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What do the various house price indices mean and how are they calculated?

Building with 'let' sign

Week in week out new data and statistics relating to the housing market are released from a variety of sources. They tend to appear to be contradictory and therefore create confusion across the board. This is hardly surprising given there are at least 12 monthly house price related reports and indicators that measure different data, making it impossible to draw comparisons. Some use estate agent data, others property valuer data, a few are based on approved mortgages and one is based on the price someone actually paid for a property. Consequently it's important to have a clear understanding of what each house price index measures and is therefore reporting in order to decide whether it's relevant to you.

Here's what the main reports measure:

Halifax and Nationwide house prices indices are based on the value of mortgages they approve and therefore on property that is for sale right now. Both of these roughly account for 8 per cent and 20 per cent respectively of the 75 per cent of sales that are mortgage financed. It does not include cash sales.

Rightmove focuses on property asking prices listed on their website and like Nationwide and Halifax only focuses on property for sale right now. By measuring asking prices, it does not reflect what buyers actually pay.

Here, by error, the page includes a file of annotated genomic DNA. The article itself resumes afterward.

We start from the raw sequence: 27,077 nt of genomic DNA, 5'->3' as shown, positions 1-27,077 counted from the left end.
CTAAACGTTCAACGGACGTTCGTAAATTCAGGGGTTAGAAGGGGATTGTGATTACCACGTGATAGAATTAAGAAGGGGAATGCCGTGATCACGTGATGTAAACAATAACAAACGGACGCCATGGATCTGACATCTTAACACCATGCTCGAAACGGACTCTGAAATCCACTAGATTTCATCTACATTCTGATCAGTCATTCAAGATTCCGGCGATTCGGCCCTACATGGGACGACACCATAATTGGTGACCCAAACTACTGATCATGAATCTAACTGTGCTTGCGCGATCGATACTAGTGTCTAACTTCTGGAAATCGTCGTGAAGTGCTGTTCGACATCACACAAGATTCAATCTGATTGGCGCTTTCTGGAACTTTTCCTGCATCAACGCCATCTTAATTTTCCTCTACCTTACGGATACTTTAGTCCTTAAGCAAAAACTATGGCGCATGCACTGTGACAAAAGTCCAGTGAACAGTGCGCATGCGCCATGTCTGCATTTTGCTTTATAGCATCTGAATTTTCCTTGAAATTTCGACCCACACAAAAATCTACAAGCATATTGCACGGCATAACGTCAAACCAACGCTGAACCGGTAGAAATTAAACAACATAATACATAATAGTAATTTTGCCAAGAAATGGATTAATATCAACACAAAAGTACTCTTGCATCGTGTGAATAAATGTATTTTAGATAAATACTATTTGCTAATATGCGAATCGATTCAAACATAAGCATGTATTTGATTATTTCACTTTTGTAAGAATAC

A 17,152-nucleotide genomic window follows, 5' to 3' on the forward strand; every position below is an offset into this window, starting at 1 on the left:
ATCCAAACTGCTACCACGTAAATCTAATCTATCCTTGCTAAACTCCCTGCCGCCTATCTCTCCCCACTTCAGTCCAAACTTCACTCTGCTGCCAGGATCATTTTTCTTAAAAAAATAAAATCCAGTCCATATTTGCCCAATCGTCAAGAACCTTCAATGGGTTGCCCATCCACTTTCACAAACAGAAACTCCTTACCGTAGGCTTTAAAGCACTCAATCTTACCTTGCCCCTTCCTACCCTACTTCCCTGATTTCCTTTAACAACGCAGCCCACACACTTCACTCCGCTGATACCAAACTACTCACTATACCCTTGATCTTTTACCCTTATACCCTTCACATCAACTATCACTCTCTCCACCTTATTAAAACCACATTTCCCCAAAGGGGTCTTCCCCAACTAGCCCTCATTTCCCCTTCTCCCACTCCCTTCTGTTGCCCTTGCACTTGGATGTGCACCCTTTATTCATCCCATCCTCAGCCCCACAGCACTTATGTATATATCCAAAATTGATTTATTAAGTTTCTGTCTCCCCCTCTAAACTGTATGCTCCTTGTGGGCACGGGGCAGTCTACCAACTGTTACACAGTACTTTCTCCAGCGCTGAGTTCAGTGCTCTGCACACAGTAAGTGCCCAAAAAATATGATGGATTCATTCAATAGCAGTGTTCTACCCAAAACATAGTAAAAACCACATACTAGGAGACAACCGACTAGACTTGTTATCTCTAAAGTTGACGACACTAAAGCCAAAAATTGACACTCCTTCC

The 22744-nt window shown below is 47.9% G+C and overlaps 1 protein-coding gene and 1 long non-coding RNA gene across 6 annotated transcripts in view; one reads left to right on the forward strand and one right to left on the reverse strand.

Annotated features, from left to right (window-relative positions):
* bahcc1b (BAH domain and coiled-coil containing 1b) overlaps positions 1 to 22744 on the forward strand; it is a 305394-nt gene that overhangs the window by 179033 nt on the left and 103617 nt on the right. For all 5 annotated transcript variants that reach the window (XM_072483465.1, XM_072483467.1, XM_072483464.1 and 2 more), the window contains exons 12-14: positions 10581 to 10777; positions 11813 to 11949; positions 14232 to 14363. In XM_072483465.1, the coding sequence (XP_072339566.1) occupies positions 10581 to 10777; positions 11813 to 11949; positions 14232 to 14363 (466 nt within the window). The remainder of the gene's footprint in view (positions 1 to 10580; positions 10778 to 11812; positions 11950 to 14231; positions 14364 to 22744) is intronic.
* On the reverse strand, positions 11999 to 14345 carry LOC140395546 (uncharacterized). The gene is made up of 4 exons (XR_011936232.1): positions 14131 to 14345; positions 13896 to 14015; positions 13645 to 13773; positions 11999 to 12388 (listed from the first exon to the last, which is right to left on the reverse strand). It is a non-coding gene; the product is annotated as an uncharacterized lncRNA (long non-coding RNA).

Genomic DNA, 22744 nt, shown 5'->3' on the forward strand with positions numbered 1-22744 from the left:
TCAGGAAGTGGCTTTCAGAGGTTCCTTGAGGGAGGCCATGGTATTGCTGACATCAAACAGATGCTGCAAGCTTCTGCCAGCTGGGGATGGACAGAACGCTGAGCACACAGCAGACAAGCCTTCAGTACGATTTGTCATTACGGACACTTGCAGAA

The Royal Institution of Chartered Surveyors (RICS) speaks to its members (estate agents and valuers) every month to see whether they are seeing house prices rise or fall, then turns this into a percentage. It records changes in market sentiment rather than actual house prices. For example, one month 34% more surveyors might see house prices rise rather than fall or 12% more surveyors might see prices fall than rise.

Hometrack's house price index is similar to RICS and is based on contributors' opinions on the achievable selling price for each of four standard property types in every postcode district, so the prices are hypothetical rather than based on sales.

Department for Communities and Local Government report reflects the value of mortgage completions, but unlike Halifax and Nationwide, they use more than one source.

Land Registry figures offer a record of all sold prices in England and Wales - arguably the most meaningful, but it's 4-6 weeks old by the time you've read about it. It includes all lenders, cash sales and auction sales as well as repossessions.

What these indices and various reports do not show is what has happened to the value of your property. House price movements are highly subject to location and national data often has very little to do with what has happened to the value of your property.

Zoopla lists every UK home, all 27m of them and our valuations are not influenced by sentiment and simply draw on available data for a given area. Or value estimates are calculated using a proprietary algorithm that analyses millions of data points relating to property sales and home characteristics in local geographic areas. Our estimates are constantly refined, using the most recent data available and a variety of statistical methodologies, in order to provide the most current information on any home.

Doing regular research into what is happening to local property prices allows you to make better-informed property decisions and gives you a clear advantage in the property market. With free value estimates for every UK home on Zoopla.co.uk along with sold prices and hundreds of thousands of properties for sale, it is much easier to get a handle on what is happening to the value of 'your' home rather than making decisions based on highly generalised and non-local statistics.